Background: Antibiotics are often prescribed for viral respiratory infections. The goal of our study was to determine the factors associated with antibiotic prescribing for acute respiratory infections in primary care.
Methods: We performed an observational study in 15 primary care practices in Michigan using patient and physician surveys distributed during visits for acute respiratory infections. We included patients 4 years or older presenting with symptoms of an acute respiratory infection (n=482). The main outcome measures were prescriptions of antibiotics, signs and symptoms associated with antibiotic prescribing, and clinician-reported reasons for prescribing an antibiotic.
Results: We found that patients who were older than 18 years, sick for more than 14 days, and seen in urgent care clinics were more likely to receive antibiotics. Patients expected antibiotics if they perceived that the drug had helped with similar symptoms in the past. In an adjusted model, the variables significantly associated with antibiotic prescribing were physical findings of sinus tenderness (odds ratio [OR]=20.0; 95% confidence interval [CI], 8.3-43.2), rales/rhonchi (OR=19.9; 95% CI, 9.2-43.2), discolored nasal discharge (OR=11.7; 95% CI, 4.3-31.7), and postnasal drainage (OR=3.1; 95% CI, 1.6-6.0). The presence of clear nasal discharge on examination was negatively associated (OR=0.3; 95% CI, 0.2-0.5).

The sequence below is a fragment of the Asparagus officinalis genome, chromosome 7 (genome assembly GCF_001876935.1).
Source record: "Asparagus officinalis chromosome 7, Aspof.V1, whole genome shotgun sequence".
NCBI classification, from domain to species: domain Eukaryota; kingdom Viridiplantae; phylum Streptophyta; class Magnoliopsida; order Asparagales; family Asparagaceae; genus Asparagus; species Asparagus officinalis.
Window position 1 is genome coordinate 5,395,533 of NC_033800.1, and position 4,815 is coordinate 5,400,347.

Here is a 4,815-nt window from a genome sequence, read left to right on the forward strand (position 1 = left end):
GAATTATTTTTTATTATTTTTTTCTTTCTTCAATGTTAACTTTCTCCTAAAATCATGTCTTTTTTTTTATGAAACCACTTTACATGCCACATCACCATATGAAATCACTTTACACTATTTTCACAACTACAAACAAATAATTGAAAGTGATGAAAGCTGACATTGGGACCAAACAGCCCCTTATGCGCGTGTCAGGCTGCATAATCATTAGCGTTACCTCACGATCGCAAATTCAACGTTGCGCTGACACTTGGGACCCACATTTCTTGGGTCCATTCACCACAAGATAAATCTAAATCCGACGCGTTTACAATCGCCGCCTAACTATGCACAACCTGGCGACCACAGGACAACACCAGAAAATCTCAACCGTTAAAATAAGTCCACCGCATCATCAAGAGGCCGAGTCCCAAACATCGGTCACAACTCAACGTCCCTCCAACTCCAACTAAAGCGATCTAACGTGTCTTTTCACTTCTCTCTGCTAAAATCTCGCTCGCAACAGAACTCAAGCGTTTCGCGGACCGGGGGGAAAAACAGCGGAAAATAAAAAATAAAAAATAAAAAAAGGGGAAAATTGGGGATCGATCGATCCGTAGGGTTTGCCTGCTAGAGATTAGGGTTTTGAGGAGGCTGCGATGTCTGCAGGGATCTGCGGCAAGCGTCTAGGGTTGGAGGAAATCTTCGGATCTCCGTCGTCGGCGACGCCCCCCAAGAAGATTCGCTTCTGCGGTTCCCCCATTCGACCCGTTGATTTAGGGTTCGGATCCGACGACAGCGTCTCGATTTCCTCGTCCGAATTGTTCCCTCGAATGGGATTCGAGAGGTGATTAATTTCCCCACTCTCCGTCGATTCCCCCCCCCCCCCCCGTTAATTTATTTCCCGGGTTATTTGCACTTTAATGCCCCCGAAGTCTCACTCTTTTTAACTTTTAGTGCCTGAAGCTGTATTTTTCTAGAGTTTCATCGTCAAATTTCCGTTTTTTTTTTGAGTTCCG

Conclusions: Several physical signs play an important role in clinicians' decisions to prescribe antibiotics for respiratory infections. This information will be useful in designing interventions to decrease inappropriate antibiotic prescribing for upper respiratory infections.